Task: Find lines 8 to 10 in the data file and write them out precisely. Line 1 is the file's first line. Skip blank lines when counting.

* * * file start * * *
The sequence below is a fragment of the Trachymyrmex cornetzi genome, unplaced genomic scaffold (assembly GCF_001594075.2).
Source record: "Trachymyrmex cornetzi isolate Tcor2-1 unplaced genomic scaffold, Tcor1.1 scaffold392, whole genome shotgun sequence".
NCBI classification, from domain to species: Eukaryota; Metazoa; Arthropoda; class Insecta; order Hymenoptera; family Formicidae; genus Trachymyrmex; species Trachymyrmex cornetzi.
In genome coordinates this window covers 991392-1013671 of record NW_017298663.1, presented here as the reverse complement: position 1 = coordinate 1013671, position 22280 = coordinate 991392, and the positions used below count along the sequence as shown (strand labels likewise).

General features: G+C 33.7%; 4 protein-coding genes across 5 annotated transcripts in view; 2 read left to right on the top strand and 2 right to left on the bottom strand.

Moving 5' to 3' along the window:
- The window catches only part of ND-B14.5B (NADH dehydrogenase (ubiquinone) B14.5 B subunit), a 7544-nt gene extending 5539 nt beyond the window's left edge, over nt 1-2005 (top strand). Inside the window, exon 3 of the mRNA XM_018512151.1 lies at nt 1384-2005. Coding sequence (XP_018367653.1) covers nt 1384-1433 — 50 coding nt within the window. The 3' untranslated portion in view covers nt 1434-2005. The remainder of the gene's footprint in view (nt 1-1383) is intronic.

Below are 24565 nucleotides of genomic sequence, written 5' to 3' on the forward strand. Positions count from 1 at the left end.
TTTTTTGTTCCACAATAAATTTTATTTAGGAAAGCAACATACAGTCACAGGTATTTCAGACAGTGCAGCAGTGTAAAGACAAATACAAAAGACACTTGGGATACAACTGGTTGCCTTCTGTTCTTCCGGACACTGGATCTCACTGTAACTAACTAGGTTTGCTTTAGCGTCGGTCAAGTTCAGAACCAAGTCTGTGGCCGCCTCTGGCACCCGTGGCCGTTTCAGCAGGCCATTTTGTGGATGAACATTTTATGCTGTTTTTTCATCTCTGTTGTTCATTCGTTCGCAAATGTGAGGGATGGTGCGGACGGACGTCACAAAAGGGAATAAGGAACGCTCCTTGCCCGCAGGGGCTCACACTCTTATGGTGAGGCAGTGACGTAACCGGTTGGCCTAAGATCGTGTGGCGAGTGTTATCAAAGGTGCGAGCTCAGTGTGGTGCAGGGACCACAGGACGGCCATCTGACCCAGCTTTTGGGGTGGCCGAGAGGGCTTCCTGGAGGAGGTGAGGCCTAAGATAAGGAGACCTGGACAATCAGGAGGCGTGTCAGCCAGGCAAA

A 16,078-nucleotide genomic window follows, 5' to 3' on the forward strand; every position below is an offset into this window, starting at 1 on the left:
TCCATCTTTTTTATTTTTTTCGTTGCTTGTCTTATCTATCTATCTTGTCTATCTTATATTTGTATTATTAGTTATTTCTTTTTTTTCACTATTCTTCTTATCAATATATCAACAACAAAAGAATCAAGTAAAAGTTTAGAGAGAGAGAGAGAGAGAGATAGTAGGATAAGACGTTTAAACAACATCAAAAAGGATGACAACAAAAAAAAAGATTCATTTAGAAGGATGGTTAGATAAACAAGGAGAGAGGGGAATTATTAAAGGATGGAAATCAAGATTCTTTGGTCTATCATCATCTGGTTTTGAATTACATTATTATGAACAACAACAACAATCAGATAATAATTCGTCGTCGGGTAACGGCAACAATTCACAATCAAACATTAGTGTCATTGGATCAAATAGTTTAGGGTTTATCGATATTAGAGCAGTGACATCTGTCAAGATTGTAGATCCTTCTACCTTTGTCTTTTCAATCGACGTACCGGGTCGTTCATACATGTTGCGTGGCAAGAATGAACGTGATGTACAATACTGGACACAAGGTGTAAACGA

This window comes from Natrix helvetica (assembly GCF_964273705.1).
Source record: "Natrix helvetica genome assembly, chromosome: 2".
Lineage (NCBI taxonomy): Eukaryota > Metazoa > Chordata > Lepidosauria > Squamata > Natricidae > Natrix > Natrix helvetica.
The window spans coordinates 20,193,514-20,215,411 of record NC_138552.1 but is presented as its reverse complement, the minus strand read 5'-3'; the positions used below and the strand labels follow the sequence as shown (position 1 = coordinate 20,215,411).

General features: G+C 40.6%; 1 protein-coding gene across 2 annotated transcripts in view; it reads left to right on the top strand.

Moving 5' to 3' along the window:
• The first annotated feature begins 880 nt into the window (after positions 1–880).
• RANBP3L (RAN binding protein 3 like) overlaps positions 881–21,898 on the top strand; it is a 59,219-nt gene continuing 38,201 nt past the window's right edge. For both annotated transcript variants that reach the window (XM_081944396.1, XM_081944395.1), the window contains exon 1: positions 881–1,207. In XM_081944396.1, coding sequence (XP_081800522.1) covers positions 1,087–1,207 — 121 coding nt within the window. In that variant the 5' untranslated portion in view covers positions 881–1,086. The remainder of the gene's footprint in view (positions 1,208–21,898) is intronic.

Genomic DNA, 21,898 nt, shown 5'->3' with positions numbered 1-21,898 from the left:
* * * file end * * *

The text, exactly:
Below are 24565 nucleotides of genomic sequence, written 5' to 3' on the forward strand. Positions count from 1 at the left end.
TTTTTTGTTCCACAATAAATTTTATTTAGGAAAGCAACATACAGTCACAGGTATTTCAGACAGTGCAGCAGTGTAAAGACAAATACAAAAGACACTTGGGATACAACTGGTTGCCTTCTGTTCTTCCGGACACTGGATCTCACTGTAACTAACTAGGTTTGCTTTAGCGTCGGTCAAGTTCAGAACCAAGTCTGTGGCCGCCTCTGGCACCCGTGGCCGTTTCAGCAGGCCATTTTGTGGATGAACATTTTATGCTGTTTTTTCATCTCTGTTGTTCATTCGTTCGCAAATGTGAGGGATGGTGCGGACGGACGTCACAAAAGGGAATAAGGAACGCTCCTTGCCCGCAGGGGCTCACACTCTTATGGTGAGGCAGTGACGTAACCGGTTGGCCTAAGATCGTGTGGCGAGTGTTATCAAAGGTGCGAGCTCAGTGTGGTGCAGGGACCACAGGACGGCCATCTGACCCAGCTTTTGGGGTGGCCGAGAGGGCTTCCTGGAGGAGGTGAGGCCTAAGATAAGGAGACCTGGACAATCAGGAGGCGTGTCAGCCAGGCAAA

A 16,078-nucleotide genomic window follows, 5' to 3' on the forward strand; every position below is an offset into this window, starting at 1 on the left: